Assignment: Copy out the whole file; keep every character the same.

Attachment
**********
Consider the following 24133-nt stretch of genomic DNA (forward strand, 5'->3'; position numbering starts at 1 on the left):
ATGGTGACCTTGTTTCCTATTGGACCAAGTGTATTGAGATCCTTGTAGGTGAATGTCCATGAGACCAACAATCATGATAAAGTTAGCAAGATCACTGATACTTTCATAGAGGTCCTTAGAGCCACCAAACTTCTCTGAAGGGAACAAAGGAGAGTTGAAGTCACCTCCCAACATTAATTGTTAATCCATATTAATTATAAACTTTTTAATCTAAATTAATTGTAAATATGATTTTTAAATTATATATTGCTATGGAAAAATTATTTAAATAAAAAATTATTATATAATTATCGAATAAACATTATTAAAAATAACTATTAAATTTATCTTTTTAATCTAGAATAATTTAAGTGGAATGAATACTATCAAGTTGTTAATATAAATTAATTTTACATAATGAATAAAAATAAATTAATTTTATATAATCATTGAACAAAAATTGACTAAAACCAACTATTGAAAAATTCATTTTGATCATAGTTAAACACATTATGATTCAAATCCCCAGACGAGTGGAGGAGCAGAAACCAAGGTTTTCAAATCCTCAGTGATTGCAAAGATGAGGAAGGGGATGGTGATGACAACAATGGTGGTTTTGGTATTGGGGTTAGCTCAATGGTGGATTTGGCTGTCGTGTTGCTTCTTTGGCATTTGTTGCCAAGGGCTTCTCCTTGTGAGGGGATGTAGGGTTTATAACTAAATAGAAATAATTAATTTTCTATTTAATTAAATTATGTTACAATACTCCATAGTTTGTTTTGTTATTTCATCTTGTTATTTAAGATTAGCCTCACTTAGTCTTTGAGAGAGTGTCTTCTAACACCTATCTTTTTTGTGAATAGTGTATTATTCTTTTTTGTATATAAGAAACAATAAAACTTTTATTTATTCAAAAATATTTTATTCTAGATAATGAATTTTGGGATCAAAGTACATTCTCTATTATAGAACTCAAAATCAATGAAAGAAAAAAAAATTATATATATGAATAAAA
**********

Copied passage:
Consider the following 24133-nt stretch of genomic DNA (forward strand, 5'->3'; position numbering starts at 1 on the left):
ATGGTGACCTTGTTTCCTATTGGACCAAGTGTATTGAGATCCTTGTAGGTGAATGTCCATGAGACCAACAATCATGATAAAGTTAGCAAGATCACTGATACTTTCATAGAGGTCCTTAGAGCCACCAAACTTCTCTGAAGGGAACAAAGGAGAGTTGAAGTCACCTCCCAACATTAATTGTTAATCCATATTAATTATAAACTTTTTAATCTAAATTAATTGTAAATATGATTTTTAAATTATATATTGCTATGGAAAAATTATTTAAATAAAAAATTATTATATAATTATCGAATAAACATTATTAAAAATAACTATTAAATTTATCTTTTTAATCTAGAATAATTTAAGTGGAATGAATACTATCAAGTTGTTAATATAAATTAATTTTACATAATGAATAAAAATAAATTAATTTTATATAATCATTGAACAAAAATTGACTAAAACCAACTATTGAAAAATTCATTTTGATCATAGTTAAACACATTATGATTCAAATCCCCAGACGAGTGGAGGAGCAGAAACCAAGGTTTTCAAATCCTCAGTGATTGCAAAGATGAGGAAGGGGATGGTGATGACAACAATGGTGGTTTTGGTATTGGGGTTAGCTCAATGGTGGATTTGGCTGTCGTGTTGCTTCTTTGGCATTTGTTGCCAAGGGCTTCTCCTTGTGAGGGGATGTAGGGTTTATAACTAAATAGAAATAATTAATTTTCTATTTAATTAAATTATGTTACAATACTCCATAGTTTGTTTTGTTATTTCATCTTGTTATTTAAGATTAGCCTCACTTAGTCTTTGAGAGAGTGTCTTCTAACACCTATCTTTTTTGTGAATAGTGTATTATTCTTTTTTGTATATAAGAAACAATAAAACTTTTATTTATTCAAAAATATTTTATTCTAGATAATGAATTTTGGGATCAAAGTACATTCTCTATTATAGAACTCAAAATCAATGAAAGAAAAAAAAATTATATATATGAATAAAA